DR. DENNIS HARTLIEB

Blocking out the metal post with pink opaque

Blocking out the metal post with pink opaque

I believe that we are fortunate to have such wonderfully esthetic dental materials at our fingertips these days – from composite to lithium disilicate to zirconia, tooth colored restorative materials have universal acceptance in the dental marketplace. As the demand for natural looking dentistry has increased, our manufacturers have answered this call.

While we have these great esthetic materials available today, not so long ago we were routinely restoring anterior teeth with metal post and cores, and porcelain-fused-to-metal crowns.
Certainly master ceramists and highly skilled dentists could, and still can, create relatively esthetic results with metal based materials. Esthetic success for the average clinician and dental laboratory technician are however, limited. Dentistry, professionals and patients alike, became immune and complacent to this cosmetic compromise until recently. It used to be ok for crowns to look artificial and not resemble natural teeth. But now the stakes are higher.

 Our patients’ demands are increasingly heightened due to many influences, including media, marketing, and social media.

Given our patients’ demands, we are often pressed into finding ways to create esthetic restorations in highly challenging areas. One case in point, and the one that we will review today, is when we have an existing metal post-and-core on an anterior tooth that needs crown replacement – which is especially valuable on a patient with high esthetic demands.

Ideally the metal post and core is removed and replaced with a tooth colored post and core material, either direct or indirect. There are circumstances, however, where it may be difficult or impossible to safely remove the existing post and core without damaging the root structure. 

In these situations, where the metal post and core cannot be removed, the dentist has a couple of options.

1- The first option is to leave the metal post and core as it is and use a highly opaque crown material to block out the shine thru of the post/core.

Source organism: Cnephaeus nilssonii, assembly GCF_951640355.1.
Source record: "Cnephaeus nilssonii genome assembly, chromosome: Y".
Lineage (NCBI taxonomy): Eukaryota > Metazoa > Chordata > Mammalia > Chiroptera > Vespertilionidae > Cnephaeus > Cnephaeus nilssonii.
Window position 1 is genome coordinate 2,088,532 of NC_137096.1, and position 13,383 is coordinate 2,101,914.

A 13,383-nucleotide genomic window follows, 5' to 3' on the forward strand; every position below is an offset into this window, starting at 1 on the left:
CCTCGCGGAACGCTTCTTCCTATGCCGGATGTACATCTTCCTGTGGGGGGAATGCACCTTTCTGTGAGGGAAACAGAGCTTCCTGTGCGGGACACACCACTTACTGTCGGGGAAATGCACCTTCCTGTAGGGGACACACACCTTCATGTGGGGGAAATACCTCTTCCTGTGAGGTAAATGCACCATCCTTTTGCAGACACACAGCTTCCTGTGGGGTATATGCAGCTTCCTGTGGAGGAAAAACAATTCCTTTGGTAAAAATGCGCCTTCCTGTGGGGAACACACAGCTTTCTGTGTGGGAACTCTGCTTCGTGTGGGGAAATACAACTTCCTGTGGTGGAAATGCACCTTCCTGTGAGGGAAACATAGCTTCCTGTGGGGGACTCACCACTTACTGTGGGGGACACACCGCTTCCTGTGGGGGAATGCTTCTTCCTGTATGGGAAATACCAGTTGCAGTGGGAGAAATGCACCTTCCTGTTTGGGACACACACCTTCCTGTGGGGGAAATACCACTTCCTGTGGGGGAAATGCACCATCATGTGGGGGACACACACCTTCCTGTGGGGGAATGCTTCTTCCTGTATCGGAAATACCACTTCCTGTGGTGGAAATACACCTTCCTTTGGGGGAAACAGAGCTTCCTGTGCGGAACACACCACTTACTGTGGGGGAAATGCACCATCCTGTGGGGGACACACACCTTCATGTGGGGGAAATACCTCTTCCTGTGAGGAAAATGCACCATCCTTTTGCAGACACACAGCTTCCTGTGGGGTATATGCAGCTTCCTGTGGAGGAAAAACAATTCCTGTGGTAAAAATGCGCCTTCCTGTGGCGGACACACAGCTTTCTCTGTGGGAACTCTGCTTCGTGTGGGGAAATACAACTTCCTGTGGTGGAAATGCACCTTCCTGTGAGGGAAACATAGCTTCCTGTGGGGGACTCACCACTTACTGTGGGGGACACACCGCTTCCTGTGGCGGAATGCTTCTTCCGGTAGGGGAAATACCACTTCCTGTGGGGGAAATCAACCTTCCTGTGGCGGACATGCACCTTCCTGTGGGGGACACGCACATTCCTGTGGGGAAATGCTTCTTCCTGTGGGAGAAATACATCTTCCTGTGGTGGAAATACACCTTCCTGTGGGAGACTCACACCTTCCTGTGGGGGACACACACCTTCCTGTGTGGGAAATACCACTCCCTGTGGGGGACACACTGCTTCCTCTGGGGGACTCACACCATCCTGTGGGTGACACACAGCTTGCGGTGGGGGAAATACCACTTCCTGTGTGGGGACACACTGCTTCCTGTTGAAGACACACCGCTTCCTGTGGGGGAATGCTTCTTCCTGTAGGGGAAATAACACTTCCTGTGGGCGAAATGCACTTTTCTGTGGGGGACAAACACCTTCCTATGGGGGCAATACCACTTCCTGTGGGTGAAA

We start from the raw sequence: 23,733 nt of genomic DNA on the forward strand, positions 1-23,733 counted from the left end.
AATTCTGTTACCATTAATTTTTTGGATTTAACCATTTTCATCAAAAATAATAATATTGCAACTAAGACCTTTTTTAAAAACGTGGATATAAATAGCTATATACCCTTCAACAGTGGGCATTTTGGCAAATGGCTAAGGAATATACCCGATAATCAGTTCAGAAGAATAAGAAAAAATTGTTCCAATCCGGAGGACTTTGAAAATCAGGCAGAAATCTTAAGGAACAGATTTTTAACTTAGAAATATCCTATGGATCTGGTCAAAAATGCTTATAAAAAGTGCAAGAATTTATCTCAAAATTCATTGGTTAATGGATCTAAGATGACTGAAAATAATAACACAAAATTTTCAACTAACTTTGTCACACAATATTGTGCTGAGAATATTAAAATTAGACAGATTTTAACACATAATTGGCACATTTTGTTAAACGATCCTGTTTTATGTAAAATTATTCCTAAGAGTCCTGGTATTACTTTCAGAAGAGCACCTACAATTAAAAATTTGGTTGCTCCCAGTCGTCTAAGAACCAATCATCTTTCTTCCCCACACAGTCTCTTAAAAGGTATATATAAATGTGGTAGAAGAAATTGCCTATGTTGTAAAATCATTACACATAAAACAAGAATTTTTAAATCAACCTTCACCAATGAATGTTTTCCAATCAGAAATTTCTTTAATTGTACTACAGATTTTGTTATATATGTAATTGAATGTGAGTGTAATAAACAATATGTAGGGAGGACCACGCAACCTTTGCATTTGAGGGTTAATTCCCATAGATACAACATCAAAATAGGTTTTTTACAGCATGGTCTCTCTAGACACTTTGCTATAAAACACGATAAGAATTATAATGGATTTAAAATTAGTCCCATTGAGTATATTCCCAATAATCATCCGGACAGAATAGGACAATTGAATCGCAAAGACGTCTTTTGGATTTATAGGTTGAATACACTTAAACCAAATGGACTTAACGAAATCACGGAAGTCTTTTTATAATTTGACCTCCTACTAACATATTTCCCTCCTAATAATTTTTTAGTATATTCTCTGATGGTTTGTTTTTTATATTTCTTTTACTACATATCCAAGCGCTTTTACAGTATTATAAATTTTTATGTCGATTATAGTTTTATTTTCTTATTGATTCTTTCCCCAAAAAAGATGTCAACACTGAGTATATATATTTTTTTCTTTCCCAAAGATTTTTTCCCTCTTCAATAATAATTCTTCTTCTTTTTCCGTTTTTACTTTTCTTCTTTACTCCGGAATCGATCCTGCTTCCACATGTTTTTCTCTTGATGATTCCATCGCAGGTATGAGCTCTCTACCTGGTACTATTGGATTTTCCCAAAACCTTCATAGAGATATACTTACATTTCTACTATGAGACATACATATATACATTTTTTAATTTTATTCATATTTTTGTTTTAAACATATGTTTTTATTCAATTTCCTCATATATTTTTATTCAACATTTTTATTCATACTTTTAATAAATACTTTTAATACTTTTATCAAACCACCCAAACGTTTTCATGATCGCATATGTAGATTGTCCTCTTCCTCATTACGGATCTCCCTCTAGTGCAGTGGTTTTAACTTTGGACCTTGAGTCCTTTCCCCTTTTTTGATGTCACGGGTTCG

The two crown material options commonly considered today are either using metal (with an opaquer over the surface), or a dense, highly opaque zirconia based restoration. In my experience, the dental technicians that I routinely work with no longer use metal based restorations for esthetic situations due to the inherent challenges in the laboratory technique.

For highly esthetic cases, my technicians will typically utilize zirconia based restorations where blockout is required. As great of a material that zirconia is, we often find the final restorations is not ideal. The crowns can turn out low in value, or just not bright enough.

There remains a ‘shine-thru’ effect even though the ceramist is using an opaquing zirconia material for the basis of the crown. In an effort to completely block out the dark post and core, the restoration is overly opaque, again not ideally esthetic in the final result. In either case the shade can be corrected, but the final esthetic result is limited due to the inappropriate value, or brightness of the restoration. It is because of this shine-thru, and the challenges for the ceramist, that I prefer to block out the metal at the tooth preparation.

2- The second option is to block out the metal at the tooth preparation.

In the case that I am sharing with you today, the existing failing crowns on teeth #8 and #9 were removed exposing two very dark tooth abutments. I felt it was too risky to remove the existing cast post and core on the right central incisor, as the post was quite large with thin remaining root structure walls.